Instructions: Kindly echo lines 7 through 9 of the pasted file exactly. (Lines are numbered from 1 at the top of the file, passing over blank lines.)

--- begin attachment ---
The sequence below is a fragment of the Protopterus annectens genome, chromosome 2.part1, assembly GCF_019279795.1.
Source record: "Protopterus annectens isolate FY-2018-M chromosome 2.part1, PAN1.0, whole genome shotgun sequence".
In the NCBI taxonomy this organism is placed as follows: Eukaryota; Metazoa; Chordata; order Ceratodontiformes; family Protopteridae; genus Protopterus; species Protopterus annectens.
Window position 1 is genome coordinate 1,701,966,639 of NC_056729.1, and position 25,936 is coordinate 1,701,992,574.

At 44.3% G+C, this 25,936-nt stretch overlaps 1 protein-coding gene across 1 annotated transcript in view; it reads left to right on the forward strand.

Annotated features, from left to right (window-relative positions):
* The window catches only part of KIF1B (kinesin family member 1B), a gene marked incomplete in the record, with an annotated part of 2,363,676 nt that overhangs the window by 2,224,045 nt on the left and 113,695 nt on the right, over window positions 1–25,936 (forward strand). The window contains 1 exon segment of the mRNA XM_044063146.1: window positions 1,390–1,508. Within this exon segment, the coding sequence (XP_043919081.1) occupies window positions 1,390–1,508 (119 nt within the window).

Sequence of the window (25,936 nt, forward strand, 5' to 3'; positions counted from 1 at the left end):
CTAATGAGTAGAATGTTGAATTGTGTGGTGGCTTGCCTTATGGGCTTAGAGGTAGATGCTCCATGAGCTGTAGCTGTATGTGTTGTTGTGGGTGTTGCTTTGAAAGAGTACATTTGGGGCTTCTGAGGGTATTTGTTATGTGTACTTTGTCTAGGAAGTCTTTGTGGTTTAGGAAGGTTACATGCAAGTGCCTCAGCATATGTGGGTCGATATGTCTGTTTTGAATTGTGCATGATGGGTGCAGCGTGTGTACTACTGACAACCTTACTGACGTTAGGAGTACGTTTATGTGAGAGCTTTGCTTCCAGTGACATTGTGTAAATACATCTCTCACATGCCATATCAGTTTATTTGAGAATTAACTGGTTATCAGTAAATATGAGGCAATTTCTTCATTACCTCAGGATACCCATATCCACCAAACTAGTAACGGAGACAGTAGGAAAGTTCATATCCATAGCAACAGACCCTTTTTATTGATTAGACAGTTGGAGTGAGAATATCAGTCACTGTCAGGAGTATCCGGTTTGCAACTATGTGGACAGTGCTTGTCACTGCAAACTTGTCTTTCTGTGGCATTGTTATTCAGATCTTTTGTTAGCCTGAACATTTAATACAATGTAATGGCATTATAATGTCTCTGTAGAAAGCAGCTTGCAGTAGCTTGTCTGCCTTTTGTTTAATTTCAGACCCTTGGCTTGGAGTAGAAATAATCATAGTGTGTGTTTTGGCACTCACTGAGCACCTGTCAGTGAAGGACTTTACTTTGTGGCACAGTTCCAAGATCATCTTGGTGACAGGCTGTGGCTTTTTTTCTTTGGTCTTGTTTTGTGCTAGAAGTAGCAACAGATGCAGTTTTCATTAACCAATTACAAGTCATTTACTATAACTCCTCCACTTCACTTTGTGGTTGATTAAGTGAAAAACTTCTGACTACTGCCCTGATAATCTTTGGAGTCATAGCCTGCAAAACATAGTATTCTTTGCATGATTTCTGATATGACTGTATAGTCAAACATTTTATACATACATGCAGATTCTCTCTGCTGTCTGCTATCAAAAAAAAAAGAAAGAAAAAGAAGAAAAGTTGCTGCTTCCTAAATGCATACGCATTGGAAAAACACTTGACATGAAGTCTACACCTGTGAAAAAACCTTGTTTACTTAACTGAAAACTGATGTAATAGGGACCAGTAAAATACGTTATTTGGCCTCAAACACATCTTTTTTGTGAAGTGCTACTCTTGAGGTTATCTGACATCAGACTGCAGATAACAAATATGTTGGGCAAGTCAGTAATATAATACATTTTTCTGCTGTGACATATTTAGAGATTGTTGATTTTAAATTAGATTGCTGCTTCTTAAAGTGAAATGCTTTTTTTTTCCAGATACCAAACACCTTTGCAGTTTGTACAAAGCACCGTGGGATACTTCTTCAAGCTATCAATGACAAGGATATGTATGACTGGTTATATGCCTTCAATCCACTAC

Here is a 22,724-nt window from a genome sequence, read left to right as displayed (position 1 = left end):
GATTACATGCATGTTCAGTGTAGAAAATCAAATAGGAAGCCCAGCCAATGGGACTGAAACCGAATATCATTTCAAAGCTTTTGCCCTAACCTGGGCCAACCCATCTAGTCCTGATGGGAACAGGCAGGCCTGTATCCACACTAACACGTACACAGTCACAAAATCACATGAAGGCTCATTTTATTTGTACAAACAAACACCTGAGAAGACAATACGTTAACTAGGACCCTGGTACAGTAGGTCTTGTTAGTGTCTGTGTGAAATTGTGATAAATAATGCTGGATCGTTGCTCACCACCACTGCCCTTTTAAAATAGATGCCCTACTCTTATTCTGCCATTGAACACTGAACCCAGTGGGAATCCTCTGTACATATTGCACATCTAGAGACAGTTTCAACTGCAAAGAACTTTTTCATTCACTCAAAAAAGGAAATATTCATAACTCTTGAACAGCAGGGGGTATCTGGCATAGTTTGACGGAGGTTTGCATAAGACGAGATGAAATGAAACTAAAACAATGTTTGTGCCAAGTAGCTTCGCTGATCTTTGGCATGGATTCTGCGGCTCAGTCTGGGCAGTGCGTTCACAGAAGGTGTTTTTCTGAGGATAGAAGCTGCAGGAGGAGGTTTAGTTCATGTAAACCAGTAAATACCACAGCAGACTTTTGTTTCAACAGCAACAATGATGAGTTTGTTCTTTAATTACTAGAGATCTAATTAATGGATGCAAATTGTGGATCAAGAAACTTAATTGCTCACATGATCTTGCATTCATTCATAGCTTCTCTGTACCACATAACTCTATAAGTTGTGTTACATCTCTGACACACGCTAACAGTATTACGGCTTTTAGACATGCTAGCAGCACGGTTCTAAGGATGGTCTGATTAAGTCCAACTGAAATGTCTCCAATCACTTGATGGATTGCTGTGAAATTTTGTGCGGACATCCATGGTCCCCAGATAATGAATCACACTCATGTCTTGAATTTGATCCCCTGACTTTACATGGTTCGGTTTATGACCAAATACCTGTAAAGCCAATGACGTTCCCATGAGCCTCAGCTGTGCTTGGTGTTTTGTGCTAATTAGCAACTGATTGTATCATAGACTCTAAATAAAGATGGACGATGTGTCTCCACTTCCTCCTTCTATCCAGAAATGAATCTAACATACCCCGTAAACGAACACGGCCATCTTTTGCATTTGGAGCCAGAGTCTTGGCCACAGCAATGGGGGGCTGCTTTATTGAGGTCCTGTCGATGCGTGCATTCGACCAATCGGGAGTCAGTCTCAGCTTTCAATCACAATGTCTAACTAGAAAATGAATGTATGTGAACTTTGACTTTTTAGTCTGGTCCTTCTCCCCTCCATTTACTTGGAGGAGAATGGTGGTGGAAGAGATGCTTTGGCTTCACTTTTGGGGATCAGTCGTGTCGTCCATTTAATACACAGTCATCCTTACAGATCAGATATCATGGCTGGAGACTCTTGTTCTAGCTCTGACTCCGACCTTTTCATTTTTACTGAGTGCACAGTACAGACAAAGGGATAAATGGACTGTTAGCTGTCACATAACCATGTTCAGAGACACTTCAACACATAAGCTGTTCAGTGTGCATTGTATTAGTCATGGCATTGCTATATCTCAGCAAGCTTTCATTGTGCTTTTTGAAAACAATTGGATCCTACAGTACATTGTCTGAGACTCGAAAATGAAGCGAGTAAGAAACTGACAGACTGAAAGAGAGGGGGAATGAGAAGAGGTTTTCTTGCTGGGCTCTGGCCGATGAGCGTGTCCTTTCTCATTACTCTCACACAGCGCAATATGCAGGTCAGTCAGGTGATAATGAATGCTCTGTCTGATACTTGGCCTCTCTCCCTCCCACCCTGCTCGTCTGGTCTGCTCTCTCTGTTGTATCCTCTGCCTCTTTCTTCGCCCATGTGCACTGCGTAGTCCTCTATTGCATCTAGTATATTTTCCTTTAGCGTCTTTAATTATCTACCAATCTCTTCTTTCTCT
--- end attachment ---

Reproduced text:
* The window catches only part of KIF1B (kinesin family member 1B), a gene marked incomplete in the record, with an annotated part of 2,363,676 nt that overhangs the window by 2,224,045 nt on the left and 113,695 nt on the right, over window positions 1–25,936 (forward strand). The window contains 1 exon segment of the mRNA XM_044063146.1: window positions 1,390–1,508. Within this exon segment, the coding sequence (XP_043919081.1) occupies window positions 1,390–1,508 (119 nt within the window).

Sequence of the window (25,936 nt, forward strand, 5' to 3'; positions counted from 1 at the left end):
CTAATGAGTAGAATGTTGAATTGTGTGGTGGCTTGCCTTATGGGCTTAGAGGTAGATGCTCCATGAGCTGTAGCTGTATGTGTTGTTGTGGGTGTTGCTTTGAAAGAGTACATTTGGGGCTTCTGAGGGTATTTGTTATGTGTACTTTGTCTAGGAAGTCTTTGTGGTTTAGGAAGGTTACATGCAAGTGCCTCAGCATATGTGGGTCGATATGTCTGTTTTGAATTGTGCATGATGGGTGCAGCGTGTGTACTACTGACAACCTTACTGACGTTAGGAGTACGTTTATGTGAGAGCTTTGCTTCCAGTGACATTGTGTAAATACATCTCTCACATGCCATATCAGTTTATTTGAGAATTAACTGGTTATCAGTAAATATGAGGCAATTTCTTCATTACCTCAGGATACCCATATCCACCAAACTAGTAACGGAGACAGTAGGAAAGTTCATATCCATAGCAACAGACCCTTTTTATTGATTAGACAGTTGGAGTGAGAATATCAGTCACTGTCAGGAGTATCCGGTTTGCAACTATGTGGACAGTGCTTGTCACTGCAAACTTGTCTTTCTGTGGCATTGTTATTCAGATCTTTTGTTAGCCTGAACATTTAATACAATGTAATGGCATTATAATGTCTCTGTAGAAAGCAGCTTGCAGTAGCTTGTCTGCCTTTTGTTTAATTTCAGACCCTTGGCTTGGAGTAGAAATAATCATAGTGTGTGTTTTGGCACTCACTGAGCACCTGTCAGTGAAGGACTTTACTTTGTGGCACAGTTCCAAGATCATCTTGGTGACAGGCTGTGGCTTTTTTTCTTTGGTCTTGTTTTGTGCTAGAAGTAGCAACAGATGCAGTTTTCATTAACCAATTACAAGTCATTTACTATAACTCCTCCACTTCACTTTGTGGTTGATTAAGTGAAAAACTTCTGACTACTGCCCTGATAATCTTTGGAGTCATAGCCTGCAAAACATAGTATTCTTTGCATGATTTCTGATATGACTGTATAGTCAAACATTTTATACATACATGCAGATTCTCTCTGCTGTCTGCTATCAAAAAAAAAAGAAAGAAAAAGAAGAAAAGTTGCTGCTTCCTAAATGCATACGCATTGGAAAAACACTTGACATGAAGTCTACACCTGTGAAAAAACCTTGTTTACTTAACTGAAAACTGATGTAATAGGGACCAGTAAAATACGTTATTTGGCCTCAAACACATCTTTTTTGTGAAGTGCTACTCTTGAGGTTATCTGACATCAGACTGCAGATAACAAATATGTTGGGCAAGTCAGTAATATAATACATTTTTCTGCTGTGACATATTTAGAGATTGTTGATTTTAAATTAGATTGCTGCTTCTTAAAGTGAAATGCTTTTTTTTTCCAGATACCAAACACCTTTGCAGTTTGTACAAAGCACCGTGGGATACTTCTTCAAGCTATCAATGACAAGGATATGTATGACTGGTTATATGCCTTCAATCCACTAC